Menschenaffe, Eisvogel und Mimose
Biophänomenologische Überlegungen zu Zeichen, Emotion und Kognition im Vorfeld der Ethik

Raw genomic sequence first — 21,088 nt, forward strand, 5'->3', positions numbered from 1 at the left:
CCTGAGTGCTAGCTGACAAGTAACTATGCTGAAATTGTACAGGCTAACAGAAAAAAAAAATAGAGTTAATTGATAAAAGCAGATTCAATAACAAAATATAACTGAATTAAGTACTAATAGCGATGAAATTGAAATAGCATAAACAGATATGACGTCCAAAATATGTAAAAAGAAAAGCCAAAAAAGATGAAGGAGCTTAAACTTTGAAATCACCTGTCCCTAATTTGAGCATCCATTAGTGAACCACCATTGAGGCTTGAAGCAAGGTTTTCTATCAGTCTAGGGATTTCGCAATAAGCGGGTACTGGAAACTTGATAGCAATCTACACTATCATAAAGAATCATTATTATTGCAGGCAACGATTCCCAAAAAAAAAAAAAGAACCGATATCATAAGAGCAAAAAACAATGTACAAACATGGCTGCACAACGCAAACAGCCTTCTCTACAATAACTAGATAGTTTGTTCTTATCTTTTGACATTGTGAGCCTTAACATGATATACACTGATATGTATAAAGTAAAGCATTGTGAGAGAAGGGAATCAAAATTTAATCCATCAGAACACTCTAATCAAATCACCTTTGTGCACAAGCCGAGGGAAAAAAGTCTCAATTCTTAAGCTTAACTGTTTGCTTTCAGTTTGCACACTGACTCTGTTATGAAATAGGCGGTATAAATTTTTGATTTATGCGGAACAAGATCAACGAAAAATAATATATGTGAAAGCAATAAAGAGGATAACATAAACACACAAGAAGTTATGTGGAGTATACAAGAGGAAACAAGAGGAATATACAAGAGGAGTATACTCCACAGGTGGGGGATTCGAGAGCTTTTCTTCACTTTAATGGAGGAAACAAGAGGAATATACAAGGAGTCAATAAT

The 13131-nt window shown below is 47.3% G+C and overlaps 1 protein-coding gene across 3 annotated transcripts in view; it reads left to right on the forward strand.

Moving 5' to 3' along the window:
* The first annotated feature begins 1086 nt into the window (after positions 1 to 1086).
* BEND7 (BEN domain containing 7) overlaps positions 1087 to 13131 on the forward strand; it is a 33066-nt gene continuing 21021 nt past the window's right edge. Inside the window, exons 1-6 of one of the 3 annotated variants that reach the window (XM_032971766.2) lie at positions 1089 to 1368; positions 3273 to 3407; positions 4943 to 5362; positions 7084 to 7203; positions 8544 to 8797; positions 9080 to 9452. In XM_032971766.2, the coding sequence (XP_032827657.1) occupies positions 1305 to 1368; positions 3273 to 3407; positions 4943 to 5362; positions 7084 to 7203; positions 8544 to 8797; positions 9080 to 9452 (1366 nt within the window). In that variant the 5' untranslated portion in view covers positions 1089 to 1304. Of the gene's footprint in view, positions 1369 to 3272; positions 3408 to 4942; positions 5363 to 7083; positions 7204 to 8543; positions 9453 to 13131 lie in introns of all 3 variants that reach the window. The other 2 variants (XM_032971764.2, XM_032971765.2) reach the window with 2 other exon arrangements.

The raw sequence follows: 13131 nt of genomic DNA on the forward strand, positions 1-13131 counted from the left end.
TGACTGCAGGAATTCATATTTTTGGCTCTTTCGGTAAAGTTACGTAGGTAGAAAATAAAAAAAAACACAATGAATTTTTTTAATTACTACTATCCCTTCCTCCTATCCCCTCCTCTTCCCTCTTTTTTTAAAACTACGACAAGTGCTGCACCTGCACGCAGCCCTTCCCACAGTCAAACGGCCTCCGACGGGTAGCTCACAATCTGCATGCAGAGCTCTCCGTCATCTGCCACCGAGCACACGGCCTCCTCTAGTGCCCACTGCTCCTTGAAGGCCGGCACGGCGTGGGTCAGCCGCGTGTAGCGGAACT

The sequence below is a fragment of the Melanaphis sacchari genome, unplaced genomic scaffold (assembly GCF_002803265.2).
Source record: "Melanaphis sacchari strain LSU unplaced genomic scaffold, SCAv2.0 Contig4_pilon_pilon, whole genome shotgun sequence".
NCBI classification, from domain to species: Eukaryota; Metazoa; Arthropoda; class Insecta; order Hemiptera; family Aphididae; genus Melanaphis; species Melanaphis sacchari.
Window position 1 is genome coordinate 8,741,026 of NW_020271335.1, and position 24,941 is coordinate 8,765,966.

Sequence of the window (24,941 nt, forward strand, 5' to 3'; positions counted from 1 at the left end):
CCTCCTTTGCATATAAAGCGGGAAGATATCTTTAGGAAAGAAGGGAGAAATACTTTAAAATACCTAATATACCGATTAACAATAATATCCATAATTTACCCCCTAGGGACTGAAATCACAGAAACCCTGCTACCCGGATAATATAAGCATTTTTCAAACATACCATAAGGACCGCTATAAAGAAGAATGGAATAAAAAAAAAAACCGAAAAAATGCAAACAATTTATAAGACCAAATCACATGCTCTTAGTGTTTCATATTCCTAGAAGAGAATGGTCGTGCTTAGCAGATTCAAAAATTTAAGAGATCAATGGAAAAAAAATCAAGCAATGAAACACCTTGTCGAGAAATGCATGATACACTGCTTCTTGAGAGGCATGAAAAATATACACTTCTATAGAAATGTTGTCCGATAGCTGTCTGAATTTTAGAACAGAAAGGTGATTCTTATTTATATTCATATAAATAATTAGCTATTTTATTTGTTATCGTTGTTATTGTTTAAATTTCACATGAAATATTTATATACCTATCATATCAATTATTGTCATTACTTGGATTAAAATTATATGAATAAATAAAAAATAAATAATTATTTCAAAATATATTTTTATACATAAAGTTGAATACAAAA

The sign production of living beings presupposes basic phenomena and states, which can correlate with different signs. Hence biosemiotics presupposes fundamental and various forms of biophenomena, e.g. motion, emotion or cognition, which can be biosemiotic media and references. Therefore, biophenomenological categories are necessary. Here, these categories are adopted and modified based on Helmuth Plessner‘s approach; but they are also discussed against the background of evolutionary theory and the philosophy of science of biology. This results in different forms of sign production, discussed with reference to concrete examples (great apes, kingfishers, mimosa pudica) regarding their ethical relevance. The pre-predicative biophenomena themselves as well as the specific signs referring to these biophenomena are important starting points for ethical judgment for human relations with animals and plants. Thus a pragmatic dualism between biophenomena and signs is the basis of bioethics, which may not be reduced in a monistic manner neither in mere signs nor in mere biophenomena. The history of ideas and of science delivers further insights into the change of interpretations and of suppositions about the great apes, the kingfisher and the sensitive plant (mimosa pudica) up to modern plant neurobiology.